Laboratory immunochemical and biochemical methods can only be used if the tumor has been formed and secretes enough of corresponding proteins-antigens in blood. That is why these methods are usually used to monitor the disease and evaluate the efficiency of antitumor therapy. Their diagnostic efficiency is lowered by the fact that protein markers are only detected in one third of cancer patients. However, a small number of them is present in healthy organisms as well as those with non-cancerous diseases.
Since the methods of early detection of mammary neoplasms are imperfect, completely new approaches based on the analysis of extracellular DNA and RNA are being developed.
Until recently, it was considered that in higher organisms DNA is localized exclusively in cellular structures, namely, in cell nuclei and partially in mitochondria. In recent years though, it has been established that outside the cell, first of all in blood plasma, extracellular nucleic acids are found in both healthy organisms and those with pathologies. Their source is the cells in different tissues in the organism, including the neoplastic ones, which die as a result of apoptosis (cellular “suicide”) and necrosis.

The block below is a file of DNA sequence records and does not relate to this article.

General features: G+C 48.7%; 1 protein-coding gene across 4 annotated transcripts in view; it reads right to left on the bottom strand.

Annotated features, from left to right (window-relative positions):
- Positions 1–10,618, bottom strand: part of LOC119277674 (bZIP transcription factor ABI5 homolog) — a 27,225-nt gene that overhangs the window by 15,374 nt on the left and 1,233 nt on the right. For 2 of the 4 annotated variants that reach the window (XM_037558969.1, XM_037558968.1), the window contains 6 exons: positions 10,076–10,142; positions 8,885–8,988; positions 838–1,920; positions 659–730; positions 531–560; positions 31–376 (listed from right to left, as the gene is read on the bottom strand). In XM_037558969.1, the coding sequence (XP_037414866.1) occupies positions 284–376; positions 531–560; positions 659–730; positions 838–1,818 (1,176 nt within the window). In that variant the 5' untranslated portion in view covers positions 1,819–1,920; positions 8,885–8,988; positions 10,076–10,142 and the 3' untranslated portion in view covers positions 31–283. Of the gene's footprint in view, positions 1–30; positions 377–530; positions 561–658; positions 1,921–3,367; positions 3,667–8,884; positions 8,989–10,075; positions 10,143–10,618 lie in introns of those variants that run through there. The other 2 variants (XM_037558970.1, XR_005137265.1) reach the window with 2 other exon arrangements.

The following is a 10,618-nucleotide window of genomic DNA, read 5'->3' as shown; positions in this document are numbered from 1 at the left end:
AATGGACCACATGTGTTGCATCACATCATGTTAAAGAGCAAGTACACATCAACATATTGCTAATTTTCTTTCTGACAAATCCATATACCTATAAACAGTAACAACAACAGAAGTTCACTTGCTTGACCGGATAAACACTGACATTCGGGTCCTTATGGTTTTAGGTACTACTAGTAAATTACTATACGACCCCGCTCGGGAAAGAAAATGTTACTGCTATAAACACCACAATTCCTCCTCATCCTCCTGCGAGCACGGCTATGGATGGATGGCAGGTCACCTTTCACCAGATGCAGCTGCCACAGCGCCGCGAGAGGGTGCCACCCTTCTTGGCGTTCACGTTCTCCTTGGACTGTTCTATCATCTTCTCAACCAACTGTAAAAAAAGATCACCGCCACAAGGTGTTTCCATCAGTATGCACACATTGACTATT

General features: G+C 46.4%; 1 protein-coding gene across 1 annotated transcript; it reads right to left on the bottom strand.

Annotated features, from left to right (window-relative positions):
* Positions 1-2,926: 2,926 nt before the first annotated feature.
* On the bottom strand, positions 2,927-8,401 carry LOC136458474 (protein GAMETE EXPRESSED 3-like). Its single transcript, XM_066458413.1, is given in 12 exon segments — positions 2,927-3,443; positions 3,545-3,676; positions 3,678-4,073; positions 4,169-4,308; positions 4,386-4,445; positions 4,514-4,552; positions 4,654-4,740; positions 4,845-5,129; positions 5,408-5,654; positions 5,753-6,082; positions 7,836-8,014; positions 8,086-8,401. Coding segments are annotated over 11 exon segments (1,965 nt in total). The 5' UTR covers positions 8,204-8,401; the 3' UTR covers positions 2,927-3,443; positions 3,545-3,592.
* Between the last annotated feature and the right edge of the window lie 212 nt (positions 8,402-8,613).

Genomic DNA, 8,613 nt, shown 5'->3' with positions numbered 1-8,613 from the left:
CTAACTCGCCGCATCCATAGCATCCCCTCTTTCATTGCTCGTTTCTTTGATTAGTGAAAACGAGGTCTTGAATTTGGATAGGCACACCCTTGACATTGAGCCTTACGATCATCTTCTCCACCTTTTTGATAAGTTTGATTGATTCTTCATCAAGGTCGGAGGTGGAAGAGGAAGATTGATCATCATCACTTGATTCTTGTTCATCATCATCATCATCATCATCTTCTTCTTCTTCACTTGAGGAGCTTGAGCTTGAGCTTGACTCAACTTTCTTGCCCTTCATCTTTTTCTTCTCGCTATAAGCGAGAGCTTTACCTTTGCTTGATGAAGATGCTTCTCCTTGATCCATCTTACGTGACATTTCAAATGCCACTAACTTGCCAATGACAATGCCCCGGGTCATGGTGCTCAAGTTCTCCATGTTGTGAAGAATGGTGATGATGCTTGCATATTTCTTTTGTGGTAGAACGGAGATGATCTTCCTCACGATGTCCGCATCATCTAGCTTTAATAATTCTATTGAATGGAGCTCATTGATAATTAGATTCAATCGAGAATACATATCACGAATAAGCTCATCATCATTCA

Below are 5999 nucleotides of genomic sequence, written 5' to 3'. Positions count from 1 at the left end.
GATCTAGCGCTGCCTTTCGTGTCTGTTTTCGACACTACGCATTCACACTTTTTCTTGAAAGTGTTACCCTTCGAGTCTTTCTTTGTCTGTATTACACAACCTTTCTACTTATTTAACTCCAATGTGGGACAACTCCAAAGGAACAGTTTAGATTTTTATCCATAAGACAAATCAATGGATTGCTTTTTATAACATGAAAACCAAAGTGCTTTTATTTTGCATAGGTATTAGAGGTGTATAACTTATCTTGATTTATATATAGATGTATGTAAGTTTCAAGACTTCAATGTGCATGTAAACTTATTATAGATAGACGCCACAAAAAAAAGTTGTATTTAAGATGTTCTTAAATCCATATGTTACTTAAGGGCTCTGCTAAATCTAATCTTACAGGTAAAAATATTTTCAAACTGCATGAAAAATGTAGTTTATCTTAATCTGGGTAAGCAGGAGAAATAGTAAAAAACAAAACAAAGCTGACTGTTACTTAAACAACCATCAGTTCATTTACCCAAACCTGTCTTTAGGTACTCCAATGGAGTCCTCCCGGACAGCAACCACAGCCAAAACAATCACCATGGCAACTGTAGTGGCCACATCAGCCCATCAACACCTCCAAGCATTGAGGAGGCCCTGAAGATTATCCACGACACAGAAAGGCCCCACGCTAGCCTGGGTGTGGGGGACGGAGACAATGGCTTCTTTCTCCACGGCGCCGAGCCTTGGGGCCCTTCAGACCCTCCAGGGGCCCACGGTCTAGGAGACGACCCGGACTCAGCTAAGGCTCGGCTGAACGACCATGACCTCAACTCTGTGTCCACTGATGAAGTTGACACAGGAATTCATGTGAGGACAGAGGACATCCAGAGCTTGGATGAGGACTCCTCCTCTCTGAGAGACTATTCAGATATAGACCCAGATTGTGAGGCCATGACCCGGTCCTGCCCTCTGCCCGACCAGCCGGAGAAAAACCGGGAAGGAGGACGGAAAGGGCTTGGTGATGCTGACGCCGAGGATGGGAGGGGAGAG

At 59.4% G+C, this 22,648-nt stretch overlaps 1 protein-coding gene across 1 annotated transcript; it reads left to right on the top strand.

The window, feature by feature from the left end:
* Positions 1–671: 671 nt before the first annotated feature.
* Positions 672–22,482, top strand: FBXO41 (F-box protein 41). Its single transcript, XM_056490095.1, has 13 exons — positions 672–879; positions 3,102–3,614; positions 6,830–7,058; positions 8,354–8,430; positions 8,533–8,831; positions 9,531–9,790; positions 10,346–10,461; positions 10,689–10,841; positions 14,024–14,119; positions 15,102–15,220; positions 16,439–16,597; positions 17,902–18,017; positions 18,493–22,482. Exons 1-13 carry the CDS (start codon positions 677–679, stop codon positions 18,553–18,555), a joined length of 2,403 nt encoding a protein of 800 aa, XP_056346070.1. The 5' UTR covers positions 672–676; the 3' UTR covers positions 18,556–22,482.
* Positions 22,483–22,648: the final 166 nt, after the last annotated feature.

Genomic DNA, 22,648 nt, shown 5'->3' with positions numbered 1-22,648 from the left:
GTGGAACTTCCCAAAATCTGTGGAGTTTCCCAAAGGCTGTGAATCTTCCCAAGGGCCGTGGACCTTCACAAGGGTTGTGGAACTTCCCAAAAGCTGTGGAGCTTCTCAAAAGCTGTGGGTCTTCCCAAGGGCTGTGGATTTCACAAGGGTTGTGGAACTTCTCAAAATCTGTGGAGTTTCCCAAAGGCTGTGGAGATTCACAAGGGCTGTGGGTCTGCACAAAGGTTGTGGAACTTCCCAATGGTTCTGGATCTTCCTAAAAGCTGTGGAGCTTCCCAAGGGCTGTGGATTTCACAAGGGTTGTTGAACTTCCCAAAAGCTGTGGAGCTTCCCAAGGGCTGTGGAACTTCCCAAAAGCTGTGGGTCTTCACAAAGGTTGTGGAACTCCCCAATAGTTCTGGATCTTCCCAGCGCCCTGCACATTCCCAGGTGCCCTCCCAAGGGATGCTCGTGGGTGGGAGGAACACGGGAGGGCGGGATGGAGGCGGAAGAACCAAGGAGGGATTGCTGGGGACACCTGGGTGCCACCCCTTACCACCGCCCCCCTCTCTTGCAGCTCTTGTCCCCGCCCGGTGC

According to Svetlana Tamkovich, it was the Academician V. V. Vlasov’s lecture in the course “Hot spots in molecular biology” which inspired her to start research in extracellular nucleic acids. Her graduation paper completed under the supervision of Candidate of Biology P. P. Laktionov was devoted to the development of adequate approaches to measuring the concentrations of nucleic acids circulating in blood and researching them in different pathologies.
Until now, neither the mechanisms responsible for the appearance and circulation of extracellular nucleic acids nor their biological functions have been studied sufficiently. Some data show that they can be actively secreted by the cells, with the frequency of some of these nucleotide sequences being different from that in genome DNA (Stroun et al., 2009). Besides, in the structure of circulating DNA, virus and bacteria DNA are detected as well as that of phytogeneous origin and DNA of the fetus which appears in the blood flow already during the first month of pregnancy (Tamkovich et al., 2008).